Abstract

Despite improved life expectancy compared to medical management alone, Ventricular Assist Device (VAD) recipients show survival rates of 80% at 12 months and 70% at 24 months. A large portion of VAD-associated mortality results from increased risk of stroke with an event frequency reported between 14-47%. Recent concerns have been raised about unprecedented increases of thrombus formation in VAD recipients with subsequent reports pointing towards implantation techniques as a critical contributor to these events. Thus, the overall prognosis with mechanical support can improve by advancing the surgeon’s approach to VAD implantation. Previous studies using Computational Fluid Dynamics (CFD) were aimed at reducing stroke rates by tailoring the VAD outflow graft (VAD-OG) angle to direct any circulating emboli away from the cerebral vessels. In-vitro, or benchtop, models are often developed as computational counterparts. In order to accurately model the hemodynamics in the cardiovascular system, pulsatile flow must be mimicked. This is achieved in the computational domain by what is called a Windkessel model. This project seeks to develop a physical analogy to the Windkessel model for use in the benchtop experiments.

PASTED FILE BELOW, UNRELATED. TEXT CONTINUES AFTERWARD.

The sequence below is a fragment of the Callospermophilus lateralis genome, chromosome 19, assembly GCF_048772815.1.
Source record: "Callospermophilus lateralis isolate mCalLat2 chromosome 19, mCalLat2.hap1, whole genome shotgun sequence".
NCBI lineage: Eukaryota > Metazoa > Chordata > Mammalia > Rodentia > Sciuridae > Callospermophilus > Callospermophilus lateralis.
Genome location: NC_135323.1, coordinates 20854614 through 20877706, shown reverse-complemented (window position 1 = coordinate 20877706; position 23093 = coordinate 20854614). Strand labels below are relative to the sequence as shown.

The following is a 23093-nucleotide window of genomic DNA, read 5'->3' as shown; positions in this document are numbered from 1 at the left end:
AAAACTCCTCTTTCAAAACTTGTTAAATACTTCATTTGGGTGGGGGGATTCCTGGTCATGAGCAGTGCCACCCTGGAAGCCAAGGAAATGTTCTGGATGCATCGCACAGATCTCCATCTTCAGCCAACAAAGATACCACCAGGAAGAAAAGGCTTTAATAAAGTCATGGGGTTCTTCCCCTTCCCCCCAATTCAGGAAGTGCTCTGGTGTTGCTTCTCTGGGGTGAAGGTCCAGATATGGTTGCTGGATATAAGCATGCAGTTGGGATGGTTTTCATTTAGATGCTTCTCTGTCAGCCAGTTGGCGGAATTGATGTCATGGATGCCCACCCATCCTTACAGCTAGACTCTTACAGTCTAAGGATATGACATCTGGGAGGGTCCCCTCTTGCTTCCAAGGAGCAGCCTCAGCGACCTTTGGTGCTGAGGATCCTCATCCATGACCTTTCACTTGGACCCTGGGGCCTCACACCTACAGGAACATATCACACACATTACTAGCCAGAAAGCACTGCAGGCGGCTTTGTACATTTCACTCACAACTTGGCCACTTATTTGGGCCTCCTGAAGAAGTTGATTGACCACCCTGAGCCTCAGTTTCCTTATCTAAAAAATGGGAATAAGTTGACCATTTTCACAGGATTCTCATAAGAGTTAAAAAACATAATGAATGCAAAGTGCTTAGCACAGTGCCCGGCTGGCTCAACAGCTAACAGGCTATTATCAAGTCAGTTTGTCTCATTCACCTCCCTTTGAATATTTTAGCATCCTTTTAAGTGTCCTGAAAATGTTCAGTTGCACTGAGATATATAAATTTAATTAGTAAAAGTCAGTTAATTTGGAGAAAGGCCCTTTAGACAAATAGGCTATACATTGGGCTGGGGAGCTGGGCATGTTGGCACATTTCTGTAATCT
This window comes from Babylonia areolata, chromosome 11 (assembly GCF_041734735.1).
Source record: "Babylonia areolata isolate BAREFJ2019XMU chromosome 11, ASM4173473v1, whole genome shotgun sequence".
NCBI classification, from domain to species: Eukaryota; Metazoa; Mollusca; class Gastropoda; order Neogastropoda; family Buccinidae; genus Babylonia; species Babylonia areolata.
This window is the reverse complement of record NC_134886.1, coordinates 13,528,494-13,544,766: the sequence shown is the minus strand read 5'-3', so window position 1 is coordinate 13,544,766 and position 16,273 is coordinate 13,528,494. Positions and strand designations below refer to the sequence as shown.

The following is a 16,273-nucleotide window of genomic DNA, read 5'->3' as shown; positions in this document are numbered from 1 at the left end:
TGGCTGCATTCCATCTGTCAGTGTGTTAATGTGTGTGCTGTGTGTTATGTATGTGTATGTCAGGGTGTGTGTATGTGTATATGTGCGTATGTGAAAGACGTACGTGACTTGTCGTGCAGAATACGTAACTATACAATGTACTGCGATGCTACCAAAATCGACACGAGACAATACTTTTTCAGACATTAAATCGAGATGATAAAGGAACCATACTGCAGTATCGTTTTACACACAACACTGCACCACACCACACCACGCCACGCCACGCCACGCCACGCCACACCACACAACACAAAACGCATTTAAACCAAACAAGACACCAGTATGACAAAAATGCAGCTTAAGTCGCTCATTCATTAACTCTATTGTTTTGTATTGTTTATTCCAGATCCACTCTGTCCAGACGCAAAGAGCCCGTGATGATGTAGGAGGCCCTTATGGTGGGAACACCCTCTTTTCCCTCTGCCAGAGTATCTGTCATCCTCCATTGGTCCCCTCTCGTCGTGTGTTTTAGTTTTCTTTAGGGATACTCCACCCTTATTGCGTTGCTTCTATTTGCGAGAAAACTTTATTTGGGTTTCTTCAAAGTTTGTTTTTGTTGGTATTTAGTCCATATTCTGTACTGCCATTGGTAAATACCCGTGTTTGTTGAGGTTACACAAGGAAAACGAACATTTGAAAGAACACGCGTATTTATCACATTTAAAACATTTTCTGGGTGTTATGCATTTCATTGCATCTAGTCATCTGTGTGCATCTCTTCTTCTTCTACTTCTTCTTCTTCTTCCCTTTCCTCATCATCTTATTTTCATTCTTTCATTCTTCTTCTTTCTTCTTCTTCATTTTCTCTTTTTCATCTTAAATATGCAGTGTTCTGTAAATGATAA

Notes

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Thesis Completion

2015

Semester

Fall

Advisor

Kassab, Alain J.

Degree

Bachelor of Science in Mechanical Engineering (B.S.M.E.)

College

College of Engineering and Computer Science

Department

Mechanical and Aerospace Engineering

Degree Program

Mechanical Engineering

Subjects

Dissertations, Academic -- Engineering and Computer Science; Engineering and Computer Science -- Dissertations, Academic

Format

PDF

Identifier

CFH0004894

Language

English

Access Status

Open Access

Length of Campus-only Access

None

Document Type

Honors in the Major Thesis

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